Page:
Learners will be introduced to the essentials of cross-country skiing. An indoor session touches on the history of the sport, equipment requirements, proper sizing and safety considerations.
Skis, boots and poles are then distributed, followed by a group lesson which will present a step-by-step progression of techniques that will allow the learner to enjoy a cross-country ski
on the property. Learners are encouraged to incorporate cross-country skiing into a healthy, active lifestyle.

Curriculum connections:

Health & Physical Education

  • Grades 4–8 – Fundamental Movement Skills, Active Participation

Group Dynamics
Learners work in groups to solve a variety of defined challenges. Team success depends upon a combination of cooperation, communication and physical and mental efforts from all individuals. Each group dynamic is designed to build a cooperative group spirit and at the same time instill self confidence in the learner and a mutual respect for team-mates.

Curriculum connections:

Health & Physical Education

  • Grades 4–8 – Fundamental Movement Skills, Active Participation

Mini Olympics
Participants will enjoy taking part in a variety of non-traditional Olympic events. The class will be divided into teams. Each team chooses a name and cheer or slogan. A brief indoor period is given for teams to create their own flag and then the games begin! Weather permitting, activities are run at a combination of indoor and outdoor locations, and may include water-based events. Games focus less on skill and athletic ability but rather on creativity while encouraging cooperation and fun.

Curriculum connections:

Health & Physical Education

  • Grades 4–8 – Fundamental Movement Skills, Active Participation

Nature Hike
Touch, taste, and smell each season as a member of our staff leads students on a hike through the different habitats on the property. Students may also participate in games and active simulations taken from the Project Wild Activity Guide.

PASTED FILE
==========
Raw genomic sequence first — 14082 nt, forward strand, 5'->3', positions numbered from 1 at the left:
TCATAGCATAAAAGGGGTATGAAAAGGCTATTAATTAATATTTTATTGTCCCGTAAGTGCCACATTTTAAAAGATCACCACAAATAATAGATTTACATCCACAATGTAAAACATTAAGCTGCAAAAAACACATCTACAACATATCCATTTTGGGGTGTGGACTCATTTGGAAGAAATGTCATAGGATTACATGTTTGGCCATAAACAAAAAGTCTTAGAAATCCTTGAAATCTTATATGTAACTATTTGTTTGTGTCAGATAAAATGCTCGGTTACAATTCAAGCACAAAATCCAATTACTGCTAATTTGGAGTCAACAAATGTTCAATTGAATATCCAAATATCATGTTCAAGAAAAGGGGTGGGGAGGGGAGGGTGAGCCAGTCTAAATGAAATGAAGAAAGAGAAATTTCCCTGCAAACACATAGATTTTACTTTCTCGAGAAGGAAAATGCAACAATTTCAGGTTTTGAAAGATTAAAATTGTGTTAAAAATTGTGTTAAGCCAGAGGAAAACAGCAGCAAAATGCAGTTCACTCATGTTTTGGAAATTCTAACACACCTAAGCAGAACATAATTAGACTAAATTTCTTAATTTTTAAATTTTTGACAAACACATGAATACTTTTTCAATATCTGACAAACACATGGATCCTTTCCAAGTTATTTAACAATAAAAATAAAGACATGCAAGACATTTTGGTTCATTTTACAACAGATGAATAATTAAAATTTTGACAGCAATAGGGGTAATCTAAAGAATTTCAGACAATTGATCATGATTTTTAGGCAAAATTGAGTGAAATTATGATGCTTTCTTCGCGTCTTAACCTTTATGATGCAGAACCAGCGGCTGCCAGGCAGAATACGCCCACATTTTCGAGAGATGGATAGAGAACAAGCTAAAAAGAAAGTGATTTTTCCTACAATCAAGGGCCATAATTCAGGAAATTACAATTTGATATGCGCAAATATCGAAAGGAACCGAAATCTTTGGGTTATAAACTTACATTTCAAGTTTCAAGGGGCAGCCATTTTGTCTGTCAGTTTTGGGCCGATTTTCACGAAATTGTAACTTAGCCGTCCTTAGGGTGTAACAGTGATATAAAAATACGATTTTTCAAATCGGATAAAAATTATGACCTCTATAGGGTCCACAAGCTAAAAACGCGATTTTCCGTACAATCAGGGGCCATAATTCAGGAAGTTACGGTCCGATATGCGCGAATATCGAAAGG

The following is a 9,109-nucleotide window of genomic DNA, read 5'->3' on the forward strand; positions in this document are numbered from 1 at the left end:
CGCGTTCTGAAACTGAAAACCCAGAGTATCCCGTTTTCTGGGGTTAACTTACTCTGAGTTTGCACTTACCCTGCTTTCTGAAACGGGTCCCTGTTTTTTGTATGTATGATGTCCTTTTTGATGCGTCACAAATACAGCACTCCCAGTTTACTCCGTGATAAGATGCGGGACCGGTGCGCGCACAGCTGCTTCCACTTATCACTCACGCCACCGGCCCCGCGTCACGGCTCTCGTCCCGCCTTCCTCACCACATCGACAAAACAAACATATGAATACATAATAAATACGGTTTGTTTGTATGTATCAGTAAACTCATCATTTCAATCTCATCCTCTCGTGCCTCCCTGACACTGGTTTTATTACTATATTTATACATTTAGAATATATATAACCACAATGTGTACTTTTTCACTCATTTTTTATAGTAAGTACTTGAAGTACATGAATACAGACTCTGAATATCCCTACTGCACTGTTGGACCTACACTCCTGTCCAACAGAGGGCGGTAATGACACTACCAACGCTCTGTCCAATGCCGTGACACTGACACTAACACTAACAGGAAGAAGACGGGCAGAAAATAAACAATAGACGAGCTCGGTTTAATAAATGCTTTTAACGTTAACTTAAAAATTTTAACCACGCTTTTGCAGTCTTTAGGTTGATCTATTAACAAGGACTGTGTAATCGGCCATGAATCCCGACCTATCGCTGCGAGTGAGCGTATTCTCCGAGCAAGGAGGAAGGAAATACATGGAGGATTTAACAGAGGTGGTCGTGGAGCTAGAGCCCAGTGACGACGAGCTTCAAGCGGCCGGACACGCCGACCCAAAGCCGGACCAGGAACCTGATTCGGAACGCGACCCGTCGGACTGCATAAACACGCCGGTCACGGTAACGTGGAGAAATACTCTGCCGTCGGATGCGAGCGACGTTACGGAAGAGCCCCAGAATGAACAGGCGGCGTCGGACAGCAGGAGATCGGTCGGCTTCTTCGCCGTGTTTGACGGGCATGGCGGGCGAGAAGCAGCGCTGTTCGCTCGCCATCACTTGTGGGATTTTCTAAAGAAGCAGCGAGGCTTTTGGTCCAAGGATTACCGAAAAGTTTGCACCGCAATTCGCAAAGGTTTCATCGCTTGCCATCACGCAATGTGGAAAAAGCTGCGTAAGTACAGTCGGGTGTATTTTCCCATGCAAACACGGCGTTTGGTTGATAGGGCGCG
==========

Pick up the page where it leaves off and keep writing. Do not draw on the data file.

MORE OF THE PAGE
Curriculum connections:

Science & Technology

  • Grade 4 – Habitats and Communities, Grade 6 – Biodiversity, Grade 7 – Interactions in the Environment

Snowshoeing
In this program, the learner is introduced to the basic skills of snowshoeing. An introduction covers the history of the snowshoe, as well as the essential techniques needed to enjoy a snowshoeing trail walk. This program is dependent upon suitable snow conditions.

Curriculum connections:

Health & Physical Education

  • Grades 4–8 – Fundamental Movement Skills, Active Participation; Social Science: Grade 6 – First Nations Peoples and European Explorers

Wilderness Survival Skills
Working in a cooperative team situation, learners will understand and practice some important aspects of basic survival techniques in the outdoors. Each team will be challenged to construct a small cooking fire and/or shelter from natural materials. Key elements of this lesson stress a “no-trace” camping philosophy, as well as the safety aspects of preparation and planning for a successful outdoor experience.

Curriculum connections:

Science & Technology

  • Grade 5 – Forces Acting on Structures and Mechanisms

Health & Physical Education

  • Grades 4–8 – Active Participation

Nature Art
Young artists are encouraged to look at the environment from a different perspective. Learners are introduced to different styles and techniques used to create impressions of nature. A combination of sketching, imprinting, creative writing, water colours and other techniques can be explored. Participants produce unique souvenirs of their outdoor experience.

Curriculum Connections: